Thanks for this post, fascinating read!
Considering the hypothesis given here, I’m curious as to why we don’t see more takeovers today. There are countries and small corporations involved in inner conflicts that I expect (following this post) a small but powerful organisation (or a large nation) could take over. Some reasons that we may not see this -
International laws or one of the world’s leading nations might punish such takeover attempt.
People with position of power may not want to take that kind of risk.
There is not that much economic value to gain.
Takeovers may be quiet (say by blackmail).
Conspiratorially, the relevant opportunities are getting picked up by the more powerful nations/corporations.
If you really want to know I suggest this book. But it’s pretty dry reading so let me sum up what I got out of it. Logistics of war have changed a lot and it changes the economics of conquest. Before guns, everything you needed could be supplied from your enemy’s countryside. Conquest was economically useful to the conqueror because you could take your surplus population of single men and feed them and maybe otherwise enrich them at the enemy’s expense instead of your own. But the more stuff you need that can’t be taken directly from nature or from a farm, the more of a supply chain you have to establish. Gunpowder was the first issue. But then guns evolved, and you went from re-using bullets that were just little metal balls that could be picked up from the battlefield and re-used to bullets that had to precision-manufactured to fit a rifled barrel. And on and on. Now you need oil, and modern standards of living mean you have to give the troops better food and housing and medical care, and none of your vehicles or weapons or fancy communication equipment can be replaced by pillaging the countryside. Whatever you get from the damaged country you conquer isn’t going to be as valuable as what you spent to get it.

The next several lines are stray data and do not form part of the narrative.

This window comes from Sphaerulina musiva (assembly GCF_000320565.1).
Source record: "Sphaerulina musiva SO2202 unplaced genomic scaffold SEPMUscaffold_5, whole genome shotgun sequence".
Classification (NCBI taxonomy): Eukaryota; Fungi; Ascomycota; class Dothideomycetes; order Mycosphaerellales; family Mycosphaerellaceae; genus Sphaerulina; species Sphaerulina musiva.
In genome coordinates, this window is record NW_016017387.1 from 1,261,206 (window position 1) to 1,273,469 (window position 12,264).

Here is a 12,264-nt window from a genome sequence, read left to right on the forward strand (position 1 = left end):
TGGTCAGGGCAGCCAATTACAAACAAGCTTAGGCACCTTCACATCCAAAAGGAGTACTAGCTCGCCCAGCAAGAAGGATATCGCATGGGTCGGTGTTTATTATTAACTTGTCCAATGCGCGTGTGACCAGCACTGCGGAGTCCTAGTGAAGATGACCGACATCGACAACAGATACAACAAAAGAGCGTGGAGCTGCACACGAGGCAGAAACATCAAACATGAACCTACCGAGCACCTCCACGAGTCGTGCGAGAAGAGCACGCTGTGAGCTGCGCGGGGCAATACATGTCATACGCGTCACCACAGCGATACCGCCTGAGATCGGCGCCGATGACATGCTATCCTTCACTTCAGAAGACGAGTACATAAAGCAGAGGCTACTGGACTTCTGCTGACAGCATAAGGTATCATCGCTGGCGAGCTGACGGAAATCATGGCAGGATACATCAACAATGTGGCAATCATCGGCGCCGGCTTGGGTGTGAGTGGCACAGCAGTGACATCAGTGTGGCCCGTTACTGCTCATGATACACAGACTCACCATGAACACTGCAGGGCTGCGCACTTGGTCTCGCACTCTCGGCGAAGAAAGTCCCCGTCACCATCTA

So if the economics of conquest were to change back in some fundamental way, or the non-economic goals of the actors changed enough to make them able and willing to pay the economic price, then there probably would be more conquest.
Good question! Isn’t there a stereotype of CIA agents funding coups in various countries, to install US puppet regimes? Insofar as this is a correct description of what’s been happening, it seems like a modern example of what I’m talking about. A small number of people with an intel and tech advantage over the locals, promising to represent a faraway greater power, engages in some intrigue and allies with some local factions and somehow ends up on top. Admittedly, this isn’t as clear of an example as it could be.
I think part of the issue is that these days there just aren’t that many isolated military conflicts. Most military conflicts these days are but minor theatres of a much bigger cold war between great powers. (This is perhaps my take on your #1 and #5)